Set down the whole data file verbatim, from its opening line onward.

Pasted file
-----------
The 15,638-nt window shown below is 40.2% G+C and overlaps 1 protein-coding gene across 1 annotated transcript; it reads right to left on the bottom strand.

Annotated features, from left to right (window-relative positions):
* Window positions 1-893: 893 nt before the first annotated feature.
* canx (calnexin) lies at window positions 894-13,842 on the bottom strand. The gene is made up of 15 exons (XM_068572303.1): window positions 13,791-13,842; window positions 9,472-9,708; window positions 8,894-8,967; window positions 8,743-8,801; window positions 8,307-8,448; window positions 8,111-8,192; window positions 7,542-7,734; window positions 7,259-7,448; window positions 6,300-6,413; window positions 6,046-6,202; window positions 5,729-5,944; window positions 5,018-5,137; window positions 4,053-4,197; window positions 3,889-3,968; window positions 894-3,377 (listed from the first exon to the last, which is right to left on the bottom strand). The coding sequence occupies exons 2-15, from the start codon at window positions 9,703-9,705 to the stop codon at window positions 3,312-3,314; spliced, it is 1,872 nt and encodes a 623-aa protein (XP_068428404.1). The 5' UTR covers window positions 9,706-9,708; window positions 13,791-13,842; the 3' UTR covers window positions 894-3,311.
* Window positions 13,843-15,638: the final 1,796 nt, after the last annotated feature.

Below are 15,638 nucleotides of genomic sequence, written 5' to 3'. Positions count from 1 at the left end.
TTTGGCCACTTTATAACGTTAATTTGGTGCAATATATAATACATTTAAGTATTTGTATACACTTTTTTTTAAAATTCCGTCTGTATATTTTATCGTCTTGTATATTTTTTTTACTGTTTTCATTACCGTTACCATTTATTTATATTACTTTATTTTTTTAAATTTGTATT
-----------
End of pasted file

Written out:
The 15,638-nt window shown below is 40.2% G+C and overlaps 1 protein-coding gene across 1 annotated transcript; it reads right to left on the bottom strand.

Annotated features, from left to right (window-relative positions):
* Window positions 1-893: 893 nt before the first annotated feature.
* canx (calnexin) lies at window positions 894-13,842 on the bottom strand. The gene is made up of 15 exons (XM_068572303.1): window positions 13,791-13,842; window positions 9,472-9,708; window positions 8,894-8,967; window positions 8,743-8,801; window positions 8,307-8,448; window positions 8,111-8,192; window positions 7,542-7,734; window positions 7,259-7,448; window positions 6,300-6,413; window positions 6,046-6,202; window positions 5,729-5,944; window positions 5,018-5,137; window positions 4,053-4,197; window positions 3,889-3,968; window positions 894-3,377 (listed from the first exon to the last, which is right to left on the bottom strand). The coding sequence occupies exons 2-15, from the start codon at window positions 9,703-9,705 to the stop codon at window positions 3,312-3,314; spliced, it is 1,872 nt and encodes a 623-aa protein (XP_068428404.1). The 5' UTR covers window positions 9,706-9,708; window positions 13,791-13,842; the 3' UTR covers window positions 894-3,311.
* Window positions 13,843-15,638: the final 1,796 nt, after the last annotated feature.

Below are 15,638 nucleotides of genomic sequence, written 5' to 3'. Positions count from 1 at the left end.
TTTGGCCACTTTATAACGTTAATTTGGTGCAATATATAATACATTTAAGTATTTGTATACACTTTTTTTTAAAATTCCGTCTGTATATTTTATCGTCTTGTATATTTTTTTTACTGTTTTCATTACCGTTACCATTTATTTATATTACTTTATTTTTTTAAATTTGTATT